By Willy Leferink*
Having heard the arguments on talkback, online and in print, I imagine you are thinking, ‘how can you not want swimmable water’ and ‘it will make those polluting dairy farmers clean up their act.’
Of course every waterway on earth is affected by a dairy farm, just like a cow was on the grassy knoll in Dallas as JFK drove by.
Given how zealous some can get about farmers, thankfully a minority based on surveys, they must rehearse their insults into a catechism.
But green or red isn’t the best colour for water. It is when you start to think about “swimmable” as a water quality standard, that one or two problems quickly emerge.
Somehow they will make every millimetre of New Zealand’s 425,000 kilometres fully swimmable. Not just in summer, no siree, but 24/7 and 365-days of the year.
When there are raging floods carrying sofas and goodness knows what else, rest assured, should you fall in it will miraculously meet swimming water quality.
On planet Green-Labour it will also be swimmable during climate induced low flow and yes, you’ll be able to swim in front of your town’s favourite sewerage outfall too.
As an aspiration I get it, but as a policy, why don’t we ban petrol and diesel?
Given water is affected by so many things it is bonkers to suggest that Green-Labour will stop decomposing pigeons and possums from washing into a creek.
This ranks up there with the defunct McGillicuddy Serious Party’s policy of better weather, so long as the voters are nice.
So here’s my challenge.
Why don’t the Greens and Labour start with Christchurch’s Avon River as proof of concept?
Show us it is possible and affordable to make it fully swimmable 24/7.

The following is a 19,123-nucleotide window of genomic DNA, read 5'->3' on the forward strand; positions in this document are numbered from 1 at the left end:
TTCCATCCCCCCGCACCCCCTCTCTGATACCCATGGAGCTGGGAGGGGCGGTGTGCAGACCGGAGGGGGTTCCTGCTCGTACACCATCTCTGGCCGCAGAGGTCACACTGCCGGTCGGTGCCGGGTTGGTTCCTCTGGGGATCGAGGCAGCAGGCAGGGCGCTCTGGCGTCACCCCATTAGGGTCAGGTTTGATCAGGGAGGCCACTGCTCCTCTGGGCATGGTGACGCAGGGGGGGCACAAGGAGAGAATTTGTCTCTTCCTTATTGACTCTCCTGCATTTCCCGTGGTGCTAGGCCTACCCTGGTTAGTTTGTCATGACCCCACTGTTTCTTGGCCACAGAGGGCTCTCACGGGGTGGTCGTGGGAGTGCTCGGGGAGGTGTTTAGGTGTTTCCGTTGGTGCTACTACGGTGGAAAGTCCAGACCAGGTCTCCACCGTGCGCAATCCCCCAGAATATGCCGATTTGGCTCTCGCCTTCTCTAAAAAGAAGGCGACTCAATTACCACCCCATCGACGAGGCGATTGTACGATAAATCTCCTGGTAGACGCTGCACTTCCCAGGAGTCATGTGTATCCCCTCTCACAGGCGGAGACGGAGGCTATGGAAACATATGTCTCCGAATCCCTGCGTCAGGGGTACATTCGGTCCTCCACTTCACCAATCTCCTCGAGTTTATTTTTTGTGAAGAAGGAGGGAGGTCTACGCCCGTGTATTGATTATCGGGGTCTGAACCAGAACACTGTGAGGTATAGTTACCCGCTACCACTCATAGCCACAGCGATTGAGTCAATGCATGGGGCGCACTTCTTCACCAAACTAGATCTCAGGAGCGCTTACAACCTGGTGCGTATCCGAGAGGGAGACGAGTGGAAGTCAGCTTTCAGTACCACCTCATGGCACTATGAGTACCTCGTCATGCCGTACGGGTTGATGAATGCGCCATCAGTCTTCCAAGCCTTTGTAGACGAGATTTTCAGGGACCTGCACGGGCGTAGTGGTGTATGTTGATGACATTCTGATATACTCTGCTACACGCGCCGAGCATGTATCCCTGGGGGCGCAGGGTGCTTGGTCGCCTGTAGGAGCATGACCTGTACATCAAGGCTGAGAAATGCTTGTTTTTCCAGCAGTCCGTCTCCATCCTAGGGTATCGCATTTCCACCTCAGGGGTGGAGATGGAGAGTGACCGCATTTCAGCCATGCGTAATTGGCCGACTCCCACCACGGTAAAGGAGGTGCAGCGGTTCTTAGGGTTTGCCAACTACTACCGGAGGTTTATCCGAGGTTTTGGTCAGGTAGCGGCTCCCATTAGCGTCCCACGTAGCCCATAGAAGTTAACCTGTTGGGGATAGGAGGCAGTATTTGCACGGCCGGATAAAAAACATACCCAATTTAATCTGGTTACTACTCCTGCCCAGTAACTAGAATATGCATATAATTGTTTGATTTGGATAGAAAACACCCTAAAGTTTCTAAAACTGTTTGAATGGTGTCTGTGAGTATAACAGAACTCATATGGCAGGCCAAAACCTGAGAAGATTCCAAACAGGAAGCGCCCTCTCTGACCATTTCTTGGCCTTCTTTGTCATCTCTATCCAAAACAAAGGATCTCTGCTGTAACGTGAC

I don’t fancy their chances since no one seems keen to take a dip in Lower Hutt’s nine kilometre Waiwhetu Stream, despite the $21 million spent to remove ‘almost mineable’ heavy metals.
We know from lawa.org.nz that New Zealand’s water quality is generally good.
We also know most swimming spots monitored by regional councils when people swim are satisfactory too.
These facts haven’t stopped the Greens in their more florid moments from suggesting that touching some water will make you shrivel up.
But hang on, why do we have a NZ Standard for public swimming pools, NZS5826, if Green-Labour can wave their policy wand over all rivers?
This NZ Standard “addresses the essential aspects of the operation and maintenance of pools with a focus on pool water quality criteria including methods of water treatment to ensure the risk to public health is minimised.”
If humans are so pure why do we need to test and treat swimming pools?
How will the Greens ensure “the risk to public health is minimised” if everyone jumps into their local river instead of the local pool?
Given some rivers ‘bad’ for swimming may be ‘good’ for ecology, are Green-Labour seriously suggesting that we chlorinate every river or wetland and to hell with fishing and food gathering?
Questions like this emerge when you undertake policy by soundbite.
What they don’t want you to know is that any swimming site can be affected by heavy rain, which causes runoff. Most shocking of all, many of our worst water sites are urban.
This makes sense given tarseal and concrete tends to concentrate all the toxic material and waste on the surface and eventually flows into creeks, streams and rivers, let alone what’s poured into them.
Our four million vehicles burn through 6.4 billion litres of fuel each year and it all has to go somewhere.
Yes cows do produce a lot more waste than humans but every human, on average, uses 56 percent more water than a cow.
Instead of gesture politics we must focus on the spots people use for swimming. Whether town or country these must be our priority because we swim too.
While the cost of meeting the new National Policy Statement on Freshwater will be large, it is about keeping our best water that way and bringing our worst up.
Trying to make every river swimmable could do to us what building statutes did to Easter Island.
Just like poverty in New Zealand is markedly different from poverty in Chad, our poorest water quality is streets ahead of the best in many countries.
We can do better and are, but if the Greens (and Labour) want to be serious players they may have to stop treating the public as gullible.
Willy Leferink is the former national dairy chair of Federated Farmers and is a Mid-Canterbury dairy farmer. This article was first published in the Ashburton Guardian and is here with permission.